BUCHAREST, Romania -- Patricia Maria Tig’s first WTA main-draw showing since 2017 keeps on rolling in a big way, as the qualifier notched an upset on home soil with a 6-2, 7-5 victory over No.1 seed and defending champion Anastasija Sevastova of Latvia at the BRD Bucharest Open on Thursday.
The 24-year-old Tig, a former Top 100 player, had not played an event at WTA-level since the Guangzhou Open nearly two years ago.
Affected by injuries which kept her off tour for the entirety of 2018, Tig also gave birth to a daughter in the last year before picking up a racquet again.
The Romanian returned to ITF World Tennis Tour events in April, and picked up her second career Top 25 win at a WTA event after ousting World No.11 Sevastova in one hour and 43 minutes.
"I feel very pleased that I could win this match. I wanted this victory very, very badly. I worked very hard for it and I'm very happy it happened," Tig said.
"It was the perfect opportunity for me because I knew how I had to play to win the match, and I knew if I do the right things, I could probably win. It was something that I wanted so badly."
Unranked Tig, who peaked at World No.83 in 2017, converted four of her eight break points during the encounter, winning over half of the points on Sevastova's second serve. Tig had 31 winners to just 20 unforced errors, while Sevastova had 27 of each.
Tig continued: "I missed tennis and now, I'm trying to enjoy every moment of it. I hope more mothers will play, because women need to see that this is not something impossible to do.
"I don't feel inferior to any player. I know that if I go on court and give my best, I can win the match too."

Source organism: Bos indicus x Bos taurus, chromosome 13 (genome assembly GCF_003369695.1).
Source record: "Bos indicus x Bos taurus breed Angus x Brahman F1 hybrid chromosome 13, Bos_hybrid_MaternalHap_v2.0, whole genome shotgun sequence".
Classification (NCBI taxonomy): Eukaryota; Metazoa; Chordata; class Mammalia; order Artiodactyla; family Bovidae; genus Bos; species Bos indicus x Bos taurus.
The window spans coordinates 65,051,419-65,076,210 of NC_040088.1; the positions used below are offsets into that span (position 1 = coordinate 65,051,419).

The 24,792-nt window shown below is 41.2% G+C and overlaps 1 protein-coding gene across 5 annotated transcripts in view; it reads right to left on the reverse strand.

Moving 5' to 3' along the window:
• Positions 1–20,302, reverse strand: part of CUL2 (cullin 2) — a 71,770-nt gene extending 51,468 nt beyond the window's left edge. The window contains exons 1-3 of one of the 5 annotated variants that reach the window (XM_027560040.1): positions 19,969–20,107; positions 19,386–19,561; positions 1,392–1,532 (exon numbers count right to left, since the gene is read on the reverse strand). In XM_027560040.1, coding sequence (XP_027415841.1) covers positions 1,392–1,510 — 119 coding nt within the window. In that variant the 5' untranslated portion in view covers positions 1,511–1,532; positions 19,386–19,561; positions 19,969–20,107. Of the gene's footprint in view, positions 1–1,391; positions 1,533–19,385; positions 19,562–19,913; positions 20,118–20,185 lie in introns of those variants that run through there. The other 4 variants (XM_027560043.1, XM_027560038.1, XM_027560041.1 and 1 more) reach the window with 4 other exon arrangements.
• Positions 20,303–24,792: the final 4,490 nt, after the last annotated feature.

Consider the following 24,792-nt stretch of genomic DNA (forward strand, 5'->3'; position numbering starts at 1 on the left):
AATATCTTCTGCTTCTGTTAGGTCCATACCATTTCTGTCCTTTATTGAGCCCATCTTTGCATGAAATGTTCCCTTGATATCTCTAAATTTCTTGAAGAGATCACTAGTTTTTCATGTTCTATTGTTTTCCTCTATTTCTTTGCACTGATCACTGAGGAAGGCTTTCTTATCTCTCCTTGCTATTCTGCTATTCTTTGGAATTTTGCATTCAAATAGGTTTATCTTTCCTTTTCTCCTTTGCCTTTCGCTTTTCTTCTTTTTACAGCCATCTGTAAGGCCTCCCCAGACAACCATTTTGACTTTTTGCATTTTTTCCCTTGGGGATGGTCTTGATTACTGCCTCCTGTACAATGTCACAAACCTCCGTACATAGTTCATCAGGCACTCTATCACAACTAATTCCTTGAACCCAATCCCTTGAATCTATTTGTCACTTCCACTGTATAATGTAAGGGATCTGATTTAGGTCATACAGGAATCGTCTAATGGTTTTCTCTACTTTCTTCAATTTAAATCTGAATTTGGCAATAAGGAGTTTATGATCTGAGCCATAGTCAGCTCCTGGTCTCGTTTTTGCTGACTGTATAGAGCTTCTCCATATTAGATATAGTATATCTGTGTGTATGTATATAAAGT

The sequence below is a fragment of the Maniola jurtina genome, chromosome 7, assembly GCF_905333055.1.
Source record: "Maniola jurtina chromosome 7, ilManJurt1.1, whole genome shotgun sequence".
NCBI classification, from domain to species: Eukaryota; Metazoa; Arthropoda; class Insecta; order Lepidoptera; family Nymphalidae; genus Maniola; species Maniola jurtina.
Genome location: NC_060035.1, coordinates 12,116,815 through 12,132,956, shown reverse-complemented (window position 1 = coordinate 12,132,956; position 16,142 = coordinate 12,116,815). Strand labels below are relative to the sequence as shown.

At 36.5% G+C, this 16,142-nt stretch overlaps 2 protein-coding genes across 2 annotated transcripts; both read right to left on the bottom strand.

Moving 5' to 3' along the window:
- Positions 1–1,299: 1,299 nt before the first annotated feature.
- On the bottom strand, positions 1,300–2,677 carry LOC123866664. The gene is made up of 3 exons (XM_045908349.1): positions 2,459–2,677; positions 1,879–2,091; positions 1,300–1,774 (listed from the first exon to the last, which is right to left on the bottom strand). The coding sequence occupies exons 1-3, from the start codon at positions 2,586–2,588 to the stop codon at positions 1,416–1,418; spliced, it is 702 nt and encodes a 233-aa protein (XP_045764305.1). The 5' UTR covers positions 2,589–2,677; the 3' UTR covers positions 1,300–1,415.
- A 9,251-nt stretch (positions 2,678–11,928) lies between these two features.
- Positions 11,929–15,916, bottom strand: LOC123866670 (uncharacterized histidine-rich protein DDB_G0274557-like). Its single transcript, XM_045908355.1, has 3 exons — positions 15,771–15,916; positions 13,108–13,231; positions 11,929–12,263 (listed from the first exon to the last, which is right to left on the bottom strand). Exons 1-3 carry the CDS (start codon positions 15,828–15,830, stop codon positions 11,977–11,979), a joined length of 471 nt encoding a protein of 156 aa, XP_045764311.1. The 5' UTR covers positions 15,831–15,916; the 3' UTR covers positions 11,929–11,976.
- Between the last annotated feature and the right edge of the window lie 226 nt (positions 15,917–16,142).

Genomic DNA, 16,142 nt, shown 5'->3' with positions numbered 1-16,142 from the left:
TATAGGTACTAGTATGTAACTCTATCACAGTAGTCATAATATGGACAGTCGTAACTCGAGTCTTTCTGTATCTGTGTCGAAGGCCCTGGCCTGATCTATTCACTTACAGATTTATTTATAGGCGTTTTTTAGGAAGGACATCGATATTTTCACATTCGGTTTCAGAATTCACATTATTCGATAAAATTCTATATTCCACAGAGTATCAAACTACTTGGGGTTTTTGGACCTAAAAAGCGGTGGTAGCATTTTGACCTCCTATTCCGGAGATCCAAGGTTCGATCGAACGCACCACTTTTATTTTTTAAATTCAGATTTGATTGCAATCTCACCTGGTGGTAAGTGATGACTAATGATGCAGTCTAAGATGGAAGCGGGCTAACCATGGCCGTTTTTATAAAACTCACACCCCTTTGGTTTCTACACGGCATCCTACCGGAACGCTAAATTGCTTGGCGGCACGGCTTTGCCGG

Tig will face another seeded player in the quarterfinals: No.8 seed Kristyna Pliskova of the Czech Republic, who dispatched Belgium’s Ysaline Bonaventure in the second round on Wednesday.
The stage was set at 30-30 in the first game, when both players hit dropshots within a single point before Tig put away a volley to earn break point. Sevastova eventually maneuvered to a service hold, but the combatants continued to deploy dropshots and prioritize placement throughout the opening frame.
"Sevastova is a role model for me because she knows how to anticipate her opponent's next move, and she can put you in a lot of trouble," the Romanian said.
"This is the kind of game I want to play as well from now on."
It was Tig who got the better of Sevastova for the most part during that set, as she won another dropshot battle on break point to go up 3-1. Tig’s wily play continued, and she claimed two more break points at 5-2, which doubled as set points.
Sevastova saved the first with a winning backhand volley, but the Latvian fired a backhand long to cede the opening set to Tig.
The dropshots continued in full force as the combatants continued crafty play in the second set, and once again, it was Tig who claimed the initial advantage after Sevastova double-faulted her serve away at 3-2. But the Latvian finally attained a service break in the very next game with a volley winner, pulling back on serve at 4-3.
Sevastova then became engaged in a long game while serving to stay in the match at 5-4. On the fourth deuce of the game, Tig fell while chasing down a dropshot, and immediately had the trainer tend to her left wrist.
After a lengthy medical timeout, Sevastova calmly won one more point, ending a protracted rally with another dropshot winner to hold for 5-5.
Tig remained unbothered, and after the Romanian held for 6-5, she earned her shot at the upset after a long Sevastova forehand queued up two match points.
Sevastova saved the first with a winning drposhot, but the Latvian sent a forehand volley wide on the second, and Tig moved into the quarterfinals of a WTA event for the first time since 2016.
"I'm really glad that all the people came to support me...they are like a big family," Tig said. "If I reach the final, then I will bring my daughter here.
"The main thing that I want to change from before is to stop playing with pressure, to try to embrace it, and get something positive out of every match. That's my main goal."